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FAQs about FAA Remote ID Compliance



As drones became more common, governments around the world have developed rules to encourage safe and productive drone flights while protecting airplanes and helicopters in the air as well as people and property on the ground. Now, a big part of the new era of drone regulation is about to take effect in the United States: Remote Identification (Remote ID).


Remote ID creates a common and consistent way for authorities to monitor airborne drones and identify who is flying them. Similar to a car license plate, this new method of aerial accountability will make the skies safer, improve public acceptance of drones, and open up new possibilities for drone pilots to routinely fly in ways that have until now been restricted for safety and security reasons – like flying at night or directly over people.


The FAA’s first Remote ID compliance deadline, for newly manufactured drones that require registration with the FAA, is September 16, 2022, though the FAA announced an extension to enforce it until December 16, 2022. Customers who already own DJI drones should comply with the FAA's Remote ID regulations on the second compliance deadline which has been extended to March 16, 2024. DJI continues to provide firmware updates to bring most modern DJI drones into compliance. Customers can install those updates at their discretion any time before March 16, 2024. We hope this simple guide to the FAA’s Remote ID rules will help answer any questions you have.


FAA Remote ID Compliance Deadlines:

• First compliance deadline (for manufacturers): extended to December 16, 2022

• Second compliance deadline (for operator or pilot): extended to March 16, 2024


Information from the Federal Aviation Administration official website: https://www.faa.gov/uas/getting_started/remote_id.

According to the FAR Part 89 Remote ID regulations, the RID compliance for American users starts from September 16, 2023. Before that, the FAA RID regulation does not affect the user's flight activity. Please stay tuned to DJI's official website for the new information.


What is Remote ID

Remote ID is the ability of a drone in flight to provide identification and location information that can be received by other parties.


Final Rule on Remote ID

The final rule on remote ID will require most drones operating in US airspace to have remote ID capability. Remote ID will provide information about drones in flight, such as the identity, location, and altitude of the drone and its control station or take-off location. Authorized individuals from public safety organizations may request identity of the drone's owner from the FAA.

There are three ways drone pilots will be able to meet the identification requirements of the remote ID rule:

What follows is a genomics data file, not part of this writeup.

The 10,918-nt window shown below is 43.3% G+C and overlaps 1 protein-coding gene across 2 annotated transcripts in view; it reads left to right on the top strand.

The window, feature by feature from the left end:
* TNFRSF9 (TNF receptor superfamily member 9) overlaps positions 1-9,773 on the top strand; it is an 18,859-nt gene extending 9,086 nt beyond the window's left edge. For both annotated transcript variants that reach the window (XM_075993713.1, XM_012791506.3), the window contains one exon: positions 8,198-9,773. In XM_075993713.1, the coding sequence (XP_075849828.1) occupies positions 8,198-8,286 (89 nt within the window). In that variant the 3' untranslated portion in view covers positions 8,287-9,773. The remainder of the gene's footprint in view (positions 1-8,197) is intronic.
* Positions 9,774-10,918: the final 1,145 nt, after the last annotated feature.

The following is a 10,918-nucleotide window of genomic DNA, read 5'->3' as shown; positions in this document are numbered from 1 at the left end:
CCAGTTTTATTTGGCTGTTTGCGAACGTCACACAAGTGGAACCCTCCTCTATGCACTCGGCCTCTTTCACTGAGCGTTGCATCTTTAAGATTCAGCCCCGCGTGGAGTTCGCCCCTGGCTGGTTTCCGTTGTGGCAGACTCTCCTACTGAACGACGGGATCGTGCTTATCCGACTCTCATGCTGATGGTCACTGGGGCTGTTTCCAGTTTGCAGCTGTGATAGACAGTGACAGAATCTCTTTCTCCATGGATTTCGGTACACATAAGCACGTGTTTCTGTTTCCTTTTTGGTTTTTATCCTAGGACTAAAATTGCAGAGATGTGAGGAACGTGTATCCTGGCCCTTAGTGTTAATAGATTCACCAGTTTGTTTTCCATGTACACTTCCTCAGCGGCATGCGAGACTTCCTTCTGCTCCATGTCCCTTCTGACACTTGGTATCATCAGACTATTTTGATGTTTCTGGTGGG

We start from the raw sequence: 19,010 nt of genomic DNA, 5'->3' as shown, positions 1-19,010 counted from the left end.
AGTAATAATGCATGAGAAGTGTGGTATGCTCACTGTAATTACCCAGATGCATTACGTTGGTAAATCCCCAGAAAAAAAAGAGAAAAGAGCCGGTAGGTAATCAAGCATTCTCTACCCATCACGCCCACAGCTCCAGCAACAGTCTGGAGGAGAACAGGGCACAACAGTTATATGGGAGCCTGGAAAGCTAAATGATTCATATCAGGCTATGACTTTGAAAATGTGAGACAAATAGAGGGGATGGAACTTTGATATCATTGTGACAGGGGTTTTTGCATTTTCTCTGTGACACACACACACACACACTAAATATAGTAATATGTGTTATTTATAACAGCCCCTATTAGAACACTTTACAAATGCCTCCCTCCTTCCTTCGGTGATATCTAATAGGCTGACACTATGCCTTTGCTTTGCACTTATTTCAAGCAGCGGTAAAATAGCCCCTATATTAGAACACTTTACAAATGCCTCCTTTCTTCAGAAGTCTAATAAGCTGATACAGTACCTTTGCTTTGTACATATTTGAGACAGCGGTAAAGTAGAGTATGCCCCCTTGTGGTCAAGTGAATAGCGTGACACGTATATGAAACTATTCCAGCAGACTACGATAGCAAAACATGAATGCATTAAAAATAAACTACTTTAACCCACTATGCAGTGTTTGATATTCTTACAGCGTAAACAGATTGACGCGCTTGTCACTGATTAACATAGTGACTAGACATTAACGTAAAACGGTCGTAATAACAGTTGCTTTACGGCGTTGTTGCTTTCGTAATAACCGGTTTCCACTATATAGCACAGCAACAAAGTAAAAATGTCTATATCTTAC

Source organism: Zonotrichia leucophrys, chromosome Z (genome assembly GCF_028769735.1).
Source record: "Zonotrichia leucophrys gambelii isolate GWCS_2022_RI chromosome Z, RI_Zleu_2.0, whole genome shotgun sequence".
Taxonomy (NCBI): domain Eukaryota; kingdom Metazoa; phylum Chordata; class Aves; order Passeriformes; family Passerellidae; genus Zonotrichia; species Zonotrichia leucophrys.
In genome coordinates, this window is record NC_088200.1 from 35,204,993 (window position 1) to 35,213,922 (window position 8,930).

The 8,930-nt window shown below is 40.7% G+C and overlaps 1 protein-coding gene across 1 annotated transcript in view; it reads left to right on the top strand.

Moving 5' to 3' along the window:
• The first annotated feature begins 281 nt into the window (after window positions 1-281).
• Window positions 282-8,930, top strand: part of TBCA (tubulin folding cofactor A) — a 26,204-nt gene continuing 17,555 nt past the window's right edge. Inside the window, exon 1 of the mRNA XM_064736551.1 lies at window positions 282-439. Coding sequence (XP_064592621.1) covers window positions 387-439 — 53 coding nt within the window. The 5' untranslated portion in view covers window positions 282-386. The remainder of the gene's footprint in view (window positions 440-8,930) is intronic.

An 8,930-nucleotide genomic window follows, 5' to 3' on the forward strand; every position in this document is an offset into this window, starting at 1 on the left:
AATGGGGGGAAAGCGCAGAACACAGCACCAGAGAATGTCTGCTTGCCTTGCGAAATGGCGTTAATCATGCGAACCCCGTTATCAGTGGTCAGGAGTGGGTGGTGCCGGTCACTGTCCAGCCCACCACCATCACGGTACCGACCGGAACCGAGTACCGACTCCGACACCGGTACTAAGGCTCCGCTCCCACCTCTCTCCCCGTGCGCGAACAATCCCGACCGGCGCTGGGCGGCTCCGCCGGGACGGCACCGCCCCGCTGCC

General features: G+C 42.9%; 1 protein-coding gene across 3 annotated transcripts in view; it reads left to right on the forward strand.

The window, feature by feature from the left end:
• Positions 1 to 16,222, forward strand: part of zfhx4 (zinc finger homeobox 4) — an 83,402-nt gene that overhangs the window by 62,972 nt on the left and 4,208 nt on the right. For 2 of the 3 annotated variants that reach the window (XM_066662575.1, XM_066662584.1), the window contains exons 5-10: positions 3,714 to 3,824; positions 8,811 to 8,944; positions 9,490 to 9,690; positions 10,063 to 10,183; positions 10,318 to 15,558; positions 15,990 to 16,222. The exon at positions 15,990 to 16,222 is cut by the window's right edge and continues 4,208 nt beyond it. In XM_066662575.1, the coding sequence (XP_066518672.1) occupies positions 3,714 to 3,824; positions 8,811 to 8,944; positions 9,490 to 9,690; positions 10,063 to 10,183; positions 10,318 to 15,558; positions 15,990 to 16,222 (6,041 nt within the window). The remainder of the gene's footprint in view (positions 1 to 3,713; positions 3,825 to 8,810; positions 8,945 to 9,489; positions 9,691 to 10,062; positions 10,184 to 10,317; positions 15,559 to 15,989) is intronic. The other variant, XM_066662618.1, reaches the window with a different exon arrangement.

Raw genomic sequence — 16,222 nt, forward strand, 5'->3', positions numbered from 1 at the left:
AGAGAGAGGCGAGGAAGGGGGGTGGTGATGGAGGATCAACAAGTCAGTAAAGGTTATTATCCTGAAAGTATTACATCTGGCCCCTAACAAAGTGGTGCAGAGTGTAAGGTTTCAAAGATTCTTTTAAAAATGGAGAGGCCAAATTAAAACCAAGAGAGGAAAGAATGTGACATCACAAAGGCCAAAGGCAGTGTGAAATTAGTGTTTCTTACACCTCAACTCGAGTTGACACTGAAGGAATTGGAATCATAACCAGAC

Operate a Standard Remote ID Drone (PDF) that broadcasts identification and location information about the drone and its control station. A Standard Remote ID Drone is one that is produced with built-in remote ID broadcast capability in accordance with the remote ID rule's requirements.

 Operate a drone with a remote ID broadcast module (PDF). A broadcast module is a device that broadcasts identification and location information about the drone and its take-off location in accordance with the remote ID rule's requirements. The broadcast module can be added to a drone to retrofit it with remote ID capability. Persons operating a drone with a remote ID broadcast module must be able to see their drone at all times during flight.

 Operate (without remote ID equipment) (PDF) at FAA-recognized identification areas (FRIAs) sponsored by community-based organizations or educational institutions. FRIAs are the only locations unmanned aircraft (drones and radio-controlled airplanes) may operate without broadcasting remote ID message elements.


Which Drone Pilots Must Comply With the Rule

All drone pilots required to register their UAS must operate their aircraft in accordance with the final rule on remote ID beginning September 16, 2023, which gives drone owners sufficient time to upgrade their aircraft.


What Information Will be Broadcast

Whether using a Standard Remote ID Drone or a remote ID broadcast module, the message elements must be broadcast from take-off to shutdown. A Standard Remote ID Drone or a drone with a remote ID broadcast module must transmit the following message elements:

 A unique identifier for the drone;

 The drone's latitude, longitude, geometric altitude, and velocity;

 An indication of the latitude, longitude, and geometric altitude of the control station (standard) or take-off location (broadcast module);

 A time mark; 

 Emergency status (Standard Remote ID Drone only).

See the Remote ID for Drone Pilots page for more details.